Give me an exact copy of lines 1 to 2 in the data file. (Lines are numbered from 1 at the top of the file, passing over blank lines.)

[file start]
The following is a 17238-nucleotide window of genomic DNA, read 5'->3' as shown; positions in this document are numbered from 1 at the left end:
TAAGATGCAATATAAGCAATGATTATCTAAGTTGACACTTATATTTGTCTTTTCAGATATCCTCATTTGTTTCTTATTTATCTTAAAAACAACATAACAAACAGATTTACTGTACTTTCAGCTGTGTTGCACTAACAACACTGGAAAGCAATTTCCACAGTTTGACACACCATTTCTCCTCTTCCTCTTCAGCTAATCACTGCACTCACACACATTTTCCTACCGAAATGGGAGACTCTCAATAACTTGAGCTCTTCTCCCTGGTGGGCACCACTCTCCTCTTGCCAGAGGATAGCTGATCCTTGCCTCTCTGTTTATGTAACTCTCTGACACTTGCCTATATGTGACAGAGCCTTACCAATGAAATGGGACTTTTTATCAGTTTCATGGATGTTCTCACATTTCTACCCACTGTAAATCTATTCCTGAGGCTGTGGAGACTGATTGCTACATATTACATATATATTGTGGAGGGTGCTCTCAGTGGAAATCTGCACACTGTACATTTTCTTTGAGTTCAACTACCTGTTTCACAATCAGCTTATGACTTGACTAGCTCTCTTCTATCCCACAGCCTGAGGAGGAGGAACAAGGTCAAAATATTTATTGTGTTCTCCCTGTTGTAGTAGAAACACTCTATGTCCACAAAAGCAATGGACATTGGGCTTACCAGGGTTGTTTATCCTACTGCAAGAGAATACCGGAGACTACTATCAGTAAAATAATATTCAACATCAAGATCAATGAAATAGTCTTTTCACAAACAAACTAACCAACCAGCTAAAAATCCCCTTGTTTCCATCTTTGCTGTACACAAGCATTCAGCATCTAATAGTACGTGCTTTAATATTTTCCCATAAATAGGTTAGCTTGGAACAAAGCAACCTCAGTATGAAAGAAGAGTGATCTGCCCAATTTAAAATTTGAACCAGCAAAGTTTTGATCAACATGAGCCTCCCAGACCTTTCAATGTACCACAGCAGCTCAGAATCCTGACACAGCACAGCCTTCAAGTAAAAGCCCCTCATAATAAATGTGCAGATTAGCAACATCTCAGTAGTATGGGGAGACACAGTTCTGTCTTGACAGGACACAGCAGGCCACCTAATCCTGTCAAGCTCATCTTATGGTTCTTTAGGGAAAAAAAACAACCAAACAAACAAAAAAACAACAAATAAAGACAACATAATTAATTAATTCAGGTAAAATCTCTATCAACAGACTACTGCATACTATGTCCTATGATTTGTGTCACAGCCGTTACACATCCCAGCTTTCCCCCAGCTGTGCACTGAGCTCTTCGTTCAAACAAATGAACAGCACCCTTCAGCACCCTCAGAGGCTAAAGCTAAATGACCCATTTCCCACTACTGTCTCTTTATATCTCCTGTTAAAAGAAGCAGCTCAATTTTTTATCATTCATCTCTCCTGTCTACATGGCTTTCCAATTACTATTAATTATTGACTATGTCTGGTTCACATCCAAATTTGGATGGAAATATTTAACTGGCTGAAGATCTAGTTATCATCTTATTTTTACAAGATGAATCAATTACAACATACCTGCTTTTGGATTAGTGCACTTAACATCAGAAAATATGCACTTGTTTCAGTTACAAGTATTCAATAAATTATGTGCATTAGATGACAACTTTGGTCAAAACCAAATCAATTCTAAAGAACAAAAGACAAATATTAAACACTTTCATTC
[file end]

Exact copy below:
The following is a 17238-nucleotide window of genomic DNA, read 5'->3' as shown; positions in this document are numbered from 1 at the left end:
TAAGATGCAATATAAGCAATGATTATCTAAGTTGACACTTATATTTGTCTTTTCAGATATCCTCATTTGTTTCTTATTTATCTTAAAAACAACATAACAAACAGATTTACTGTACTTTCAGCTGTGTTGCACTAACAACACTGGAAAGCAATTTCCACAGTTTGACACACCATTTCTCCTCTTCCTCTTCAGCTAATCACTGCACTCACACACATTTTCCTACCGAAATGGGAGACTCTCAATAACTTGAGCTCTTCTCCCTGGTGGGCACCACTCTCCTCTTGCCAGAGGATAGCTGATCCTTGCCTCTCTGTTTATGTAACTCTCTGACACTTGCCTATATGTGACAGAGCCTTACCAATGAAATGGGACTTTTTATCAGTTTCATGGATGTTCTCACATTTCTACCCACTGTAAATCTATTCCTGAGGCTGTGGAGACTGATTGCTACATATTACATATATATTGTGGAGGGTGCTCTCAGTGGAAATCTGCACACTGTACATTTTCTTTGAGTTCAACTACCTGTTTCACAATCAGCTTATGACTTGACTAGCTCTCTTCTATCCCACAGCCTGAGGAGGAGGAACAAGGTCAAAATATTTATTGTGTTCTCCCTGTTGTAGTAGAAACACTCTATGTCCACAAAAGCAATGGACATTGGGCTTACCAGGGTTGTTTATCCTACTGCAAGAGAATACCGGAGACTACTATCAGTAAAATAATATTCAACATCAAGATCAATGAAATAGTCTTTTCACAAACAAACTAACCAACCAGCTAAAAATCCCCTTGTTTCCATCTTTGCTGTACACAAGCATTCAGCATCTAATAGTACGTGCTTTAATATTTTCCCATAAATAGGTTAGCTTGGAACAAAGCAACCTCAGTATGAAAGAAGAGTGATCTGCCCAATTTAAAATTTGAACCAGCAAAGTTTTGATCAACATGAGCCTCCCAGACCTTTCAATGTACCACAGCAGCTCAGAATCCTGACACAGCACAGCCTTCAAGTAAAAGCCCCTCATAATAAATGTGCAGATTAGCAACATCTCAGTAGTATGGGGAGACACAGTTCTGTCTTGACAGGACACAGCAGGCCACCTAATCCTGTCAAGCTCATCTTATGGTTCTTTAGGGAAAAAAAACAACCAAACAAACAAAAAAACAACAAATAAAGACAACATAATTAATTAATTCAGGTAAAATCTCTATCAACAGACTACTGCATACTATGTCCTATGATTTGTGTCACAGCCGTTACACATCCCAGCTTTCCCCCAGCTGTGCACTGAGCTCTTCGTTCAAACAAATGAACAGCACCCTTCAGCACCCTCAGAGGCTAAAGCTAAATGACCCATTTCCCACTACTGTCTCTTTATATCTCCTGTTAAAAGAAGCAGCTCAATTTTTTATCATTCATCTCTCCTGTCTACATGGCTTTCCAATTACTATTAATTATTGACTATGTCTGGTTCACATCCAAATTTGGATGGAAATATTTAACTGGCTGAAGATCTAGTTATCATCTTATTTTTACAAGATGAATCAATTACAACATACCTGCTTTTGGATTAGTGCACTTAACATCAGAAAATATGCACTTGTTTCAGTTACAAGTATTCAATAAATTATGTGCATTAGATGACAACTTTGGTCAAAACCAAATCAATTCTAAAGAACAAAAGACAAATATTAAACACTTTCATTC